A trial of pembrolizumab and rituximab for Waldenstrom's macroglobulinaemia (PembroWM)

Please note - this trial is no longer recruiting patients. We hope to add results when they are available.

Cancer type:

Blood cancers
Non-Hodgkin lymphoma




Phase 2

This trial is looking at pembrolizumab and rituximab for Waldenstrom’s macroglobulinaemia (WM). It is for people whose WM has come back after treatment or treatment has stopped working.

More about this trial

Waldenstrom’s macroglobulinaemia Open a glossary item (WM) is a slow growing type of non-Hodgkin lymphoma Open a glossary item (NHL). 

Doctors treat WM with rituximab on its own or in combination with other chemotherapy drugs or targeted cancer drugs Open a glossary item.

Sometimes WM can come back during treatment. This is known as refractory WM. It can also come back after treatment has finished. This is known as relapsed WM. Researchers are looking for new treatments to help people in these situations. 

Pembrolizumab is an immunotherapy drug. It works by helping the immune system find and kill cancer cells. We know from previous clinical trials that pembrolizumab could help people with WM. 

Rituximab is a monoclonal antibody

Researchers think the combination of pembrolizumab and rituximab might help people with WM that has come back or treatment has stopped working.

The main aims in this trial are to find out:

  • how well pembrolizumab and rituximab works 
  • how safe this combination is
  • what the side effects are
  • how it affects quality of life Open a glossary item

Who can enter

The following bullet points list the entry conditions for this trial. Talk to your doctor or the trial team if you are unsure about any of these. They will be able to advise you. 

Who can take part

You may be able to join this trial if all of the following apply. You:

  • have had at least 1 type of treatment for Waldenstrom’s macroglobulinaemia (WM) 
  • have WM that continued to grow during treatment or came back after treatment had finished
  • have WM that can be measured 
  • have satisfactory blood test results
  • are up and about, can care for yourself but might not be able to work (performance status 0, 1 or 2)
  • are willing to use reliable contraception during treatment. Women should continue to use it for a year after. Men should use it for 4 months after. This is if there is any chance you or your partner could become pregnant.
  • are at least 18 years old

Who can’t take part

Cancer related
You cannot join this trial if any of these apply. You:

  • have WM that has spread to the brain or spinal cord 
  • have had rituximab and the WM got worse during treatment or within 6 months after finishing treatment
  • have had another cancer treatment within 4 weeks of agreeing to join this trial apart from certain targeted drugs Open a glossary item. These drugs are called BTK inhibitors such as ibrutinib. 
  • have had another treatment that affects the T cells Open a glossary item such as Campath within 3 months of starting treatment
  • have another cancer that is getting worse or needs treatment. This does not include successfully treated non melanoma skin cancer Open a glossary item. And it doesn’t include in situ carcinoma Open a glossary item of the cervix.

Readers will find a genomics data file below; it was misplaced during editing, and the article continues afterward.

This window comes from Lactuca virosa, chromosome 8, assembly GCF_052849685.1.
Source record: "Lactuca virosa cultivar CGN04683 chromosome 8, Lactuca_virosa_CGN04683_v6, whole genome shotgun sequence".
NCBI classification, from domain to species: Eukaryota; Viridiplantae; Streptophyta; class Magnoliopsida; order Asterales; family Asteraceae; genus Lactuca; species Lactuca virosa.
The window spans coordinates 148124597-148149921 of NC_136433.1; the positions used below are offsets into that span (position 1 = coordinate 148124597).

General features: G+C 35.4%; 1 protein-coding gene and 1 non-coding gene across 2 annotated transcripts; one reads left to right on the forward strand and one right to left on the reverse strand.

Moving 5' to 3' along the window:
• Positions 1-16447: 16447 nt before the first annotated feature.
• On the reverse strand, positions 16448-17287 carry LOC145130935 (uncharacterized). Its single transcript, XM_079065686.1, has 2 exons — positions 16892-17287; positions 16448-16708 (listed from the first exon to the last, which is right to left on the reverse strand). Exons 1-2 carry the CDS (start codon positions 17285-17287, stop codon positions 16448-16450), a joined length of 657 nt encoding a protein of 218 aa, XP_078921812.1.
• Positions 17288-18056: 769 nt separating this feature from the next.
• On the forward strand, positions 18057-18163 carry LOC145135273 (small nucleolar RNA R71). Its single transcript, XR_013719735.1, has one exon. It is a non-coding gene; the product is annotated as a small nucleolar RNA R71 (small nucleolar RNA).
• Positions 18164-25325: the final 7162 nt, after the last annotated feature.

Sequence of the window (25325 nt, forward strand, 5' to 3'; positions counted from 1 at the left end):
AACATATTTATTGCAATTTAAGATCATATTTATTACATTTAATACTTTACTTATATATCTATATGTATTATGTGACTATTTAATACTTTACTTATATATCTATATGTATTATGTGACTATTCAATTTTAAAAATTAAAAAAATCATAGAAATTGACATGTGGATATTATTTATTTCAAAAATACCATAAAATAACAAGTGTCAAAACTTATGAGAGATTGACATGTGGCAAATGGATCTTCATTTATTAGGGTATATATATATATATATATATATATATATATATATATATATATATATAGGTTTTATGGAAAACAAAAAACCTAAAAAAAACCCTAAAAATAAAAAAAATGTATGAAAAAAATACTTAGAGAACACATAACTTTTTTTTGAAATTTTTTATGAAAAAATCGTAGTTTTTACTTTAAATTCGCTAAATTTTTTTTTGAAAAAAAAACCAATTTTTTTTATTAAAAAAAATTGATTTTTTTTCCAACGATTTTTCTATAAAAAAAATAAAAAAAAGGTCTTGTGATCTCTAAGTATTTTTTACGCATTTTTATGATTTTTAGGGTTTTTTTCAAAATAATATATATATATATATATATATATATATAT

Medical conditions
You cannot join this trial if any of these apply. You:

  • have had heart problems Open a glossary item in the past 6 months. This includes a heart attack, angina that isn’t well controlled congestive cardiac failure or a heart rhythm that needs treatment.
  • have had a stroke, mini stroke (TIA) or similar in the past 6 months
  • have an infection that needs treatment
  • have an autoimmune disease Open a glossary item. This does not include type 1 diabetes or thyroid problems controlled by medication. Nor does it include skin problems such as vitiligo, psoriasis, hair loss (alopecia). It also doesn’t include a drop in platelets Open a glossary item thought to be caused by Waldenstrom’s macroglobulinaemia.
  • had a condition where your red blood cells Open a glossary item breakdown (haemolytic anaemia)
  • have inflammation of the lining of the bowel (colitis) that isn’t caused by an infection
  • had inflammation of the lungs not caused by an infection that was treated with steroids or you have inflammation of the lungs (pneumonitis)
  • have had an experimental drug within 4 weeks of starting treatment
  • have hepatitis B or hepatitis C 
  • have HIV
  • have major surgery within 4 weeks of agreeing to join the trial
  • have had a drug similar to pembrolizumab or rituximab
  • have had a bone marrow transplant using someone else’s bone marrow (allogeneic transplant Open a glossary item
  • have had an organ transplant Open a glossary item and are taking medication to damp down the immune system
  • have an immune system Open a glossary item that isn’t working well
  • are taking medication such as steroids that damps down the immune system. So you can’t have taken it within 7 days of starting treatment. This doesn’t include nasal sprays, inhalations, creams, steroid injections that affect only one area of the body.  And you can have taken a low dose of steroids, that is up to 10mg a day for 5 days of steroid tablets. 
  • are having treatment that affects your whole body for an ongoing (chronic) infection
  • have any other medical condition or mental health problem that the trial team or your doctor think could affect you taking part